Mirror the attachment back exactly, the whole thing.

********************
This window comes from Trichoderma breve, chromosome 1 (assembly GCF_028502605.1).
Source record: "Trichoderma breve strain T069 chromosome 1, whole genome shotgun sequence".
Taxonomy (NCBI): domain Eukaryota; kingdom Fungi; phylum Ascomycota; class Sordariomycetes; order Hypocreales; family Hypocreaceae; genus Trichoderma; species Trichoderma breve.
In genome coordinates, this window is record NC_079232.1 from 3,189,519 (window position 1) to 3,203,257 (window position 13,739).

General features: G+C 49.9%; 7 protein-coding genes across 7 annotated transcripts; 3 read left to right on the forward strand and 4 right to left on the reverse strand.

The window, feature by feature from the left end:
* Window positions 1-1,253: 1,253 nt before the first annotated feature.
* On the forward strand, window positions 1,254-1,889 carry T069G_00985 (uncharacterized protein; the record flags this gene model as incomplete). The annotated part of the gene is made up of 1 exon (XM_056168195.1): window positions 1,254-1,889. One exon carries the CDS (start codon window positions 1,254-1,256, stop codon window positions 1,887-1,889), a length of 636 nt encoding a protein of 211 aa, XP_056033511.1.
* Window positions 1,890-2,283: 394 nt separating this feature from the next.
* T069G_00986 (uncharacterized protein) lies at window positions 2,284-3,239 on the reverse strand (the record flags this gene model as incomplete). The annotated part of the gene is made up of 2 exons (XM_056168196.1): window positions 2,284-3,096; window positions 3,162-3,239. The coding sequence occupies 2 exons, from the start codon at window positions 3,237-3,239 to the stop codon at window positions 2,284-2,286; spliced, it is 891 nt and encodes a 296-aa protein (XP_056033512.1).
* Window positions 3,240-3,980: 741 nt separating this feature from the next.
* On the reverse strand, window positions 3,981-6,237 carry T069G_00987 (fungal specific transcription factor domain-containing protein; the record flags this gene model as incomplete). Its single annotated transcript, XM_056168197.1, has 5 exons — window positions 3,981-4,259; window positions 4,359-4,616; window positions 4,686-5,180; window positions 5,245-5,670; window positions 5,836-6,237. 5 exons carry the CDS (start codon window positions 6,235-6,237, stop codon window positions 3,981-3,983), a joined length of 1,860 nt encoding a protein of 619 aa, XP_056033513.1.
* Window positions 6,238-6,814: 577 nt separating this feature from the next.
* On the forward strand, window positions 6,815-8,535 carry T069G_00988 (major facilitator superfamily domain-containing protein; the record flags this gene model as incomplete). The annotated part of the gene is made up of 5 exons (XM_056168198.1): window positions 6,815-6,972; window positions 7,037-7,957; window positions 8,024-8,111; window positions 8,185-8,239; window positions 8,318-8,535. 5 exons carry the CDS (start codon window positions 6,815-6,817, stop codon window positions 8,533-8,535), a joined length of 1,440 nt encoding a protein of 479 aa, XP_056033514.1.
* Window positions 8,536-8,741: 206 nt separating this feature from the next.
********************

This window comes from Trichoderma breve, chromosome 1 (assembly GCF_028502605.1).
Source record: "Trichoderma breve strain T069 chromosome 1, whole genome shotgun sequence".
Taxonomy (NCBI): domain Eukaryota; kingdom Fungi; phylum Ascomycota; class Sordariomycetes; order Hypocreales; family Hypocreaceae; genus Trichoderma; species Trichoderma breve.
In genome coordinates, this window is record NC_079232.1 from 3,189,519 (window position 1) to 3,203,257 (window position 13,739).

General features: G+C 49.9%; 7 protein-coding genes across 7 annotated transcripts; 3 read left to right on the forward strand and 4 right to left on the reverse strand.

The window, feature by feature from the left end:
* Window positions 1-1,253: 1,253 nt before the first annotated feature.
* On the forward strand, window positions 1,254-1,889 carry T069G_00985 (uncharacterized protein; the record flags this gene model as incomplete). The annotated part of the gene is made up of 1 exon (XM_056168195.1): window positions 1,254-1,889. One exon carries the CDS (start codon window positions 1,254-1,256, stop codon window positions 1,887-1,889), a length of 636 nt encoding a protein of 211 aa, XP_056033511.1.
* Window positions 1,890-2,283: 394 nt separating this feature from the next.
* T069G_00986 (uncharacterized protein) lies at window positions 2,284-3,239 on the reverse strand (the record flags this gene model as incomplete). The annotated part of the gene is made up of 2 exons (XM_056168196.1): window positions 2,284-3,096; window positions 3,162-3,239. The coding sequence occupies 2 exons, from the start codon at window positions 3,237-3,239 to the stop codon at window positions 2,284-2,286; spliced, it is 891 nt and encodes a 296-aa protein (XP_056033512.1).
* Window positions 3,240-3,980: 741 nt separating this feature from the next.
* On the reverse strand, window positions 3,981-6,237 carry T069G_00987 (fungal specific transcription factor domain-containing protein; the record flags this gene model as incomplete). Its single annotated transcript, XM_056168197.1, has 5 exons — window positions 3,981-4,259; window positions 4,359-4,616; window positions 4,686-5,180; window positions 5,245-5,670; window positions 5,836-6,237. 5 exons carry the CDS (start codon window positions 6,235-6,237, stop codon window positions 3,981-3,983), a joined length of 1,860 nt encoding a protein of 619 aa, XP_056033513.1.
* Window positions 6,238-6,814: 577 nt separating this feature from the next.
* On the forward strand, window positions 6,815-8,535 carry T069G_00988 (major facilitator superfamily domain-containing protein; the record flags this gene model as incomplete). The annotated part of the gene is made up of 5 exons (XM_056168198.1): window positions 6,815-6,972; window positions 7,037-7,957; window positions 8,024-8,111; window positions 8,185-8,239; window positions 8,318-8,535. 5 exons carry the CDS (start codon window positions 6,815-6,817, stop codon window positions 8,533-8,535), a joined length of 1,440 nt encoding a protein of 479 aa, XP_056033514.1.
* Window positions 8,536-8,741: 206 nt separating this feature from the next.